Adequate Yearly Progress (AYP): Adequate Yearly Progress initially referred to a measure of accountability for student performance that schools, districts, and states were held to by the No Child Left Behind Act. In 2015, the Every Student Succeeds Act replaced No Child Left Behind. The Every Student Succeeds Act gave each state more flexibility to define adequate yearly progress. Now, for example, not just state tests but also graduation rates and school safety can be used to track progress a school is making toward the goal of having all students proficient.

Admission, Review, and Dismissal (ARD): The Admission, Review, and Dismissal (ARD) team is a team of individuals that includes, at a minimum, parents, a special education teacher, someone qualified to interpret test results, district representation, and a general education teacher.  These individuals are responsible for the development and review of a child’s IEP, evaluation/re-evaluation, and behavior plans as needed.  The ARD team must meet at least once a year by law; however, teachers or parents can call at any time. In some states, this team is called the Individualized Education Program (IEP) team.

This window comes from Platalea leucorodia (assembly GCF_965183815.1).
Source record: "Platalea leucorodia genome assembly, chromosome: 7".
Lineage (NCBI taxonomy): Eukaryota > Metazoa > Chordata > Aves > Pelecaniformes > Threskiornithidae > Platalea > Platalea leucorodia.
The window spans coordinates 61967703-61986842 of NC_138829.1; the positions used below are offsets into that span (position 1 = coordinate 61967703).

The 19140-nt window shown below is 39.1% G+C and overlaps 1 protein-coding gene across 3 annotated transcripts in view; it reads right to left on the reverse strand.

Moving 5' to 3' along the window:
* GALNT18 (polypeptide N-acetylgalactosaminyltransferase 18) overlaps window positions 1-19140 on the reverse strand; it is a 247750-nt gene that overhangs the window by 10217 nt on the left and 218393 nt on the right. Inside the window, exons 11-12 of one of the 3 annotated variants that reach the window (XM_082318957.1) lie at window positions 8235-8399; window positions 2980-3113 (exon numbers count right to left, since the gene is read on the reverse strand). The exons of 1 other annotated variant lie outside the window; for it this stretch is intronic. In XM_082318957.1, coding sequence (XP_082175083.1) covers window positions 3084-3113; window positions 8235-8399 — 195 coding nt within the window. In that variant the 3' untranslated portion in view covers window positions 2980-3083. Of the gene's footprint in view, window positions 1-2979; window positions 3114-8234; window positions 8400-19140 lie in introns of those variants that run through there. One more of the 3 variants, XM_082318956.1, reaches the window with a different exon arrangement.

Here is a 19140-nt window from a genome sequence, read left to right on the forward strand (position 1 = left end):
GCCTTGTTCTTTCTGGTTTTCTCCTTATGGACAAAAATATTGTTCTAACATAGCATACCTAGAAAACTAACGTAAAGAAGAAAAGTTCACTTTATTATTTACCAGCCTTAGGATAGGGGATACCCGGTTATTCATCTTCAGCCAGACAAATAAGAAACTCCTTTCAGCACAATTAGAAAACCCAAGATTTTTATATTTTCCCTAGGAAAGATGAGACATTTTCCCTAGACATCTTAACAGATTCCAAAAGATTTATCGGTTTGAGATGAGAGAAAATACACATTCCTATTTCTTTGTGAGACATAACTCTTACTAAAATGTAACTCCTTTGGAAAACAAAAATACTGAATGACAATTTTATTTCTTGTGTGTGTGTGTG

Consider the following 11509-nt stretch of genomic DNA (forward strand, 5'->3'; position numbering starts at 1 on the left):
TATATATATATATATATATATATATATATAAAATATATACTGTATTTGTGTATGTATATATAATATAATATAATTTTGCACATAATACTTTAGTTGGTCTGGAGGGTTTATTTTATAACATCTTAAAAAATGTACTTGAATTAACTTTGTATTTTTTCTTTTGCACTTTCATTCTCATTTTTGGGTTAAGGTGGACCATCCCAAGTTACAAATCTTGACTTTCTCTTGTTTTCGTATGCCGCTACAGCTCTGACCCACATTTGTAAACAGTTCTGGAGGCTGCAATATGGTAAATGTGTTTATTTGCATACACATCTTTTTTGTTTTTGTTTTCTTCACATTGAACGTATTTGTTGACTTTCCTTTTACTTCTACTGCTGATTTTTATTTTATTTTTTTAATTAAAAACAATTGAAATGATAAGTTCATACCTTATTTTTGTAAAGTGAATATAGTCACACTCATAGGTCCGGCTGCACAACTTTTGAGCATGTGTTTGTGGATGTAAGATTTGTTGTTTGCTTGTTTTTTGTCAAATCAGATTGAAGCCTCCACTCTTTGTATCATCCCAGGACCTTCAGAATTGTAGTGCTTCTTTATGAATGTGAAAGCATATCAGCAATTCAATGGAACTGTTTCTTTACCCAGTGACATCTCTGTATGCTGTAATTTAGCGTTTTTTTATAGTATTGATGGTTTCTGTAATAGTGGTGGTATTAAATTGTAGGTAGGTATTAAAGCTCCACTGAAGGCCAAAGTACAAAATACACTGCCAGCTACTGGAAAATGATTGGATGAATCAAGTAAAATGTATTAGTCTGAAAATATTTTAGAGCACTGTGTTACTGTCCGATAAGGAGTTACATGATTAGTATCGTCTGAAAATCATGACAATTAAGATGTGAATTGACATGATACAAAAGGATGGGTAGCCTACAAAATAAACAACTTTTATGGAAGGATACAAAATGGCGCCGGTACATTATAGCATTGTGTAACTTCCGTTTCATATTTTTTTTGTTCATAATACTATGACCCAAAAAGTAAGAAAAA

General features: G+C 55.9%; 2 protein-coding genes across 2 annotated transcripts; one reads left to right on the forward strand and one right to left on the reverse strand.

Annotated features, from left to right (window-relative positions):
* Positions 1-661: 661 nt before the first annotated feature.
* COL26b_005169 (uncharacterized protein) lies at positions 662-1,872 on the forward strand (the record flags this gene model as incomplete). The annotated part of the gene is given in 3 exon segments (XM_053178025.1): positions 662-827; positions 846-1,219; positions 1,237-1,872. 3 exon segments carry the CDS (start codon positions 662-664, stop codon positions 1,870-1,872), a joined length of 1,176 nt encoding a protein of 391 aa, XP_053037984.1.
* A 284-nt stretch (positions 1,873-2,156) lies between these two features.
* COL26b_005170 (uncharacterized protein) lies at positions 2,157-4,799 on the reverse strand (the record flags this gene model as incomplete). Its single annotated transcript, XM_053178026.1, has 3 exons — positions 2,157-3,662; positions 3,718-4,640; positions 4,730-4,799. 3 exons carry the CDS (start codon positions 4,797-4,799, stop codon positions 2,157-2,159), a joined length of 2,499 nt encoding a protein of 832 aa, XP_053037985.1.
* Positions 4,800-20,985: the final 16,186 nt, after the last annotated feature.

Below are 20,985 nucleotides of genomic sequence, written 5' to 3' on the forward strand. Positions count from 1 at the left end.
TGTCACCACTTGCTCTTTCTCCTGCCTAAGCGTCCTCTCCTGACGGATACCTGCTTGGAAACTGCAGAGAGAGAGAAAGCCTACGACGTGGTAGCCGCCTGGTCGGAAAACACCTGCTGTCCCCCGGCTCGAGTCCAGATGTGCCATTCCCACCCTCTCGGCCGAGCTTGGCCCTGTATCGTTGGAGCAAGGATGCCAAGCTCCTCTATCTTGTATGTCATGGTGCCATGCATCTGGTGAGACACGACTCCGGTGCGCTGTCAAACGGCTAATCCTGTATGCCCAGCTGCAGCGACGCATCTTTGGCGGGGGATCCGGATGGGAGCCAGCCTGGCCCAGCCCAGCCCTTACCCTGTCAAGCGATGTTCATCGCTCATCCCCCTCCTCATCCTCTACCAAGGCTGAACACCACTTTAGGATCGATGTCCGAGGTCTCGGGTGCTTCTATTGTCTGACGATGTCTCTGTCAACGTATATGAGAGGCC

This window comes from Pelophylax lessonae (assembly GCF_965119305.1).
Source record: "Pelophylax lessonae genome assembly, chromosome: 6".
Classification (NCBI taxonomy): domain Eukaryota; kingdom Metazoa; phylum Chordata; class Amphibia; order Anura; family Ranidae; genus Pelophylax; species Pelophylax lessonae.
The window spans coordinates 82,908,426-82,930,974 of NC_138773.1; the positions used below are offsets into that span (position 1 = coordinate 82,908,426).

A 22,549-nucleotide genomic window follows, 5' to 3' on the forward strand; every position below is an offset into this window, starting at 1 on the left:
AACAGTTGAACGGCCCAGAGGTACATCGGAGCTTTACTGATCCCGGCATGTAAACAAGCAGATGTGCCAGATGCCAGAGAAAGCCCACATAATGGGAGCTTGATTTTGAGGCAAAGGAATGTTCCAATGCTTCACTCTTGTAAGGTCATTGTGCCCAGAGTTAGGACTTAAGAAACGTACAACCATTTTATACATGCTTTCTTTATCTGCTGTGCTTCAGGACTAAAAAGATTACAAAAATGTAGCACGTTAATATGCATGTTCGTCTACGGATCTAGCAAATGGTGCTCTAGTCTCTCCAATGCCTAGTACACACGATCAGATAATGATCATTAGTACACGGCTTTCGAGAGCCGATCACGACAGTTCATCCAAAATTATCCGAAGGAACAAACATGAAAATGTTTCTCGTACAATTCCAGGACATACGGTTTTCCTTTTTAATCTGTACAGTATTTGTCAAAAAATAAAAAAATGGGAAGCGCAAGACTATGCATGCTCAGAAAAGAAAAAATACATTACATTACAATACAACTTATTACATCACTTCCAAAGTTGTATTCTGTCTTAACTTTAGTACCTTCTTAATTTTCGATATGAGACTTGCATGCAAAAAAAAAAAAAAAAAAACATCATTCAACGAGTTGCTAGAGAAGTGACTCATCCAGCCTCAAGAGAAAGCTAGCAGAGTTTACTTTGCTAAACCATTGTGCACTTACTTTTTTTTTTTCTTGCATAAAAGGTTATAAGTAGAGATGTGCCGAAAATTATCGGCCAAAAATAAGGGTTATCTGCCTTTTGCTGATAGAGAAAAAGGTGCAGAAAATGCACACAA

Advanced Placement (AP) Program: The Advanced Placement (AP) program gives high school students the opportunity to take college-level work. AP classes can be a rewarding experience for students looking for a challenge. Plus, by taking AP exams, students can earn credit accepted at many colleges and universities. You can search prospective colleges at the College Board to learn more about what AP courses they award credit for.